St. Mary’s Episcopal Church of the Frescoes in West Jefferson, NC. Author’s photo.
New creation. It’s one of Paul’s more vivid ways of describing what has come about because of Christ’s life, death, and resurrection from the grave. In his second letter to the Corinthians, he told them, “if anyone is in Christ, there is a new creation: everything old has passed away; see, everything has become new!” (5:17 NRSV).
In one of N.T. Wright’s books on Pauline theology, he argues that for Paul, Christ’s death and resurrection not only marked the decisive defeat of sin and death, but also accomplished nothing less than the launching of God’s long-awaited renewal of creation (2009, pp.34-38). Now of course, emphasizing new creation in Paul doesn’t necessarily entail minimizing justification or other important Pauline doctrines. Instead, the task is to integrate them. The same man who declared that Christ personally “loved me and gave himself for me” (Gal. 2:20 NRSV) was also able to step back and, considering the accomplishments of Christ on a larger scale, write, “in Christ God was reconciling the world to himself” (2 Cor. 5:19 NRSV).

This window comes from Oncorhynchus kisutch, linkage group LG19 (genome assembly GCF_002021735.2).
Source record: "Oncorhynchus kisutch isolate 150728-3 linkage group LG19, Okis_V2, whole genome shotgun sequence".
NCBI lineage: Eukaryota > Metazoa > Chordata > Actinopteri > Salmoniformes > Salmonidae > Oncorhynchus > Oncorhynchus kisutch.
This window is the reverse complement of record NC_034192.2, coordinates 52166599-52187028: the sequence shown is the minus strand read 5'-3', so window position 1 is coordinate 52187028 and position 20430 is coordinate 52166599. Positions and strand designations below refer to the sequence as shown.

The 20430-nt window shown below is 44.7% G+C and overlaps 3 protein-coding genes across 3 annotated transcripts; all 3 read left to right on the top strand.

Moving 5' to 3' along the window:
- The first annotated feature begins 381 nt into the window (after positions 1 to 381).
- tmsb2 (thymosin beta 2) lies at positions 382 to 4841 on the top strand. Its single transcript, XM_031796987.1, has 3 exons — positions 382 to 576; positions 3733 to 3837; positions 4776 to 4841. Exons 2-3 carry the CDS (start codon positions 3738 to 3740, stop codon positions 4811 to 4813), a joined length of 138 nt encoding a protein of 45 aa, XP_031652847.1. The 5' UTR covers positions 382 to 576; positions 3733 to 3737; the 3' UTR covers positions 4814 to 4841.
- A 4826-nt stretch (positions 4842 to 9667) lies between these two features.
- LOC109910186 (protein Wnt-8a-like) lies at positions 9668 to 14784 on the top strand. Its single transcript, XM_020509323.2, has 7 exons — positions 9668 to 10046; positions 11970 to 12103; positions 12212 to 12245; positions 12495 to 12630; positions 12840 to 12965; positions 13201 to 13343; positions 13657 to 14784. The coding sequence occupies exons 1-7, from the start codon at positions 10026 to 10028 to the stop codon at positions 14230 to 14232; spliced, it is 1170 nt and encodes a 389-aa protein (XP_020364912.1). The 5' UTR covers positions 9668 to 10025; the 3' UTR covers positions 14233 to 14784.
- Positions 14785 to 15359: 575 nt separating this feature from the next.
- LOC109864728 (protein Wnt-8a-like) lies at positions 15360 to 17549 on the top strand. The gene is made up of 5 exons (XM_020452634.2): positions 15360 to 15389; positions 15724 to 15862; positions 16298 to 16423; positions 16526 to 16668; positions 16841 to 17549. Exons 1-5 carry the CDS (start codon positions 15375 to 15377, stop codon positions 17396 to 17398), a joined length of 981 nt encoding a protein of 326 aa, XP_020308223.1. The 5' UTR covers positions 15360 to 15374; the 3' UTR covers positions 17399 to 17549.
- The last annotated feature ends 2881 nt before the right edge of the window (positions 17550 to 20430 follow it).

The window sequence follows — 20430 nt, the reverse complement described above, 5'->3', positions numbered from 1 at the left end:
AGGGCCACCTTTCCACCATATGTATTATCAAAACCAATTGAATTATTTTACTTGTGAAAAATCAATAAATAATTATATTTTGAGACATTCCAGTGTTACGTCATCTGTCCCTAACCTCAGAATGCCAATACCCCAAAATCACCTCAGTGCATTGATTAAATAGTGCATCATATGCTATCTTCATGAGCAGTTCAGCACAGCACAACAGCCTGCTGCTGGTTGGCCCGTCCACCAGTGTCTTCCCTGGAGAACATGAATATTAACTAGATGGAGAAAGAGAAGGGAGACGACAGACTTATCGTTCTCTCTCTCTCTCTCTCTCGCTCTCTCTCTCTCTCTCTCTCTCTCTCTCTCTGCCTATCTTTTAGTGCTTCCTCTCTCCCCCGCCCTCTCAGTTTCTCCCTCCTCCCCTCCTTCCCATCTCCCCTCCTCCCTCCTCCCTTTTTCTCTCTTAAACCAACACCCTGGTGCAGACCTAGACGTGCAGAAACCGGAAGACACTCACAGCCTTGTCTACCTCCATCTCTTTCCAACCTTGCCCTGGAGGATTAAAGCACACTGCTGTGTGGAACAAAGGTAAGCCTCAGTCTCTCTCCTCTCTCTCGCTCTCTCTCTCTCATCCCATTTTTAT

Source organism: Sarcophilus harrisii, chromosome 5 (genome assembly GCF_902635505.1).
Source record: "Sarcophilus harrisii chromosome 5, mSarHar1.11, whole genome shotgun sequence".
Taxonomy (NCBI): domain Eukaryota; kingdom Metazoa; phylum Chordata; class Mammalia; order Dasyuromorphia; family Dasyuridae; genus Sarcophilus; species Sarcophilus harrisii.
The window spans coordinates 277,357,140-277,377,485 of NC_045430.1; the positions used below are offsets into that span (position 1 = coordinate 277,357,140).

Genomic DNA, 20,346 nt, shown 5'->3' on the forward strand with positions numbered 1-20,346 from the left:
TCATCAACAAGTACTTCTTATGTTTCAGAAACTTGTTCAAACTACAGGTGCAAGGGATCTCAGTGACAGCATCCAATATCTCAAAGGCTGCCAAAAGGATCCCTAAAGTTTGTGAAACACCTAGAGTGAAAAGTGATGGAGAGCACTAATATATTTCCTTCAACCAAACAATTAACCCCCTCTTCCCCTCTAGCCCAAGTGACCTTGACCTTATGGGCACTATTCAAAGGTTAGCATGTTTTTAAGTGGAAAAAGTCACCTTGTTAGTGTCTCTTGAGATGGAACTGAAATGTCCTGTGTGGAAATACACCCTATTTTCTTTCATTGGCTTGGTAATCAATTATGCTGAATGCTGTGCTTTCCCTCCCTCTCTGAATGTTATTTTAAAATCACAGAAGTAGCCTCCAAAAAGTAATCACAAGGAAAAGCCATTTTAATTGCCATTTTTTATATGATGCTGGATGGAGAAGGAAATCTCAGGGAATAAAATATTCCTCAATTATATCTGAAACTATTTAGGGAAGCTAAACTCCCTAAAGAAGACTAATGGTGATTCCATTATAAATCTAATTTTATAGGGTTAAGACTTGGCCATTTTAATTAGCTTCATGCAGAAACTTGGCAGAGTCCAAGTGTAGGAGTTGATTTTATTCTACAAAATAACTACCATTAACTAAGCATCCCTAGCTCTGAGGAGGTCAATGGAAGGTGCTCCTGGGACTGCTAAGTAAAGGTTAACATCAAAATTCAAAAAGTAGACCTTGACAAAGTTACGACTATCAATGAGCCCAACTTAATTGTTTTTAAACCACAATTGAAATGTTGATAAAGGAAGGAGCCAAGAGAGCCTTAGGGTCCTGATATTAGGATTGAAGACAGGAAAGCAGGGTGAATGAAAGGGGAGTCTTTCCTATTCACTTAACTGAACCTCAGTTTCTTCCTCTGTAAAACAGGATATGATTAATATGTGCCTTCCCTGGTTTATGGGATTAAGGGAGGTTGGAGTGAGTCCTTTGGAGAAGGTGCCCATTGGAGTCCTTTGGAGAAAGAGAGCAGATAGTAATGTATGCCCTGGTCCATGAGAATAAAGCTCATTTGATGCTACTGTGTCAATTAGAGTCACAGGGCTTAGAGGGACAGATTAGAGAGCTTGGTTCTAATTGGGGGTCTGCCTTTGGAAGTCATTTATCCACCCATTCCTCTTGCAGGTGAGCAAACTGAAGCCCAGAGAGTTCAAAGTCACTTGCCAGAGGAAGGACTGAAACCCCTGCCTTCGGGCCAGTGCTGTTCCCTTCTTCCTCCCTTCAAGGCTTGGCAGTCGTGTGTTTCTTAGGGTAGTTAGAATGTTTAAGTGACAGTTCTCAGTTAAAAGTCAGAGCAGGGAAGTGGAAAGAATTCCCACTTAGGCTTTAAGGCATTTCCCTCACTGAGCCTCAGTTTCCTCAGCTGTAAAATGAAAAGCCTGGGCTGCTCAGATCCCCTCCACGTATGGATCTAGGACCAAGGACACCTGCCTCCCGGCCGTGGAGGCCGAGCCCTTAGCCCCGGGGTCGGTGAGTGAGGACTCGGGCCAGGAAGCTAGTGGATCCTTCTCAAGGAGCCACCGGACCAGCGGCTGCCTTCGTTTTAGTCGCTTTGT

Investigating the myriad of ways in which new creation fits into the larger whole of Pauline theology would be intriguing, but we are going to dwell this time on a slightly different, and maybe more interesting topic: is new creation a New Testament theme or merely a Pauline one? In order to begin developing something of an answer to this question, we are going to spend most of our time in the Gospel of John, a poetic and vivid text that at first blush bears little resemblance to Paul and his letters. Continue reading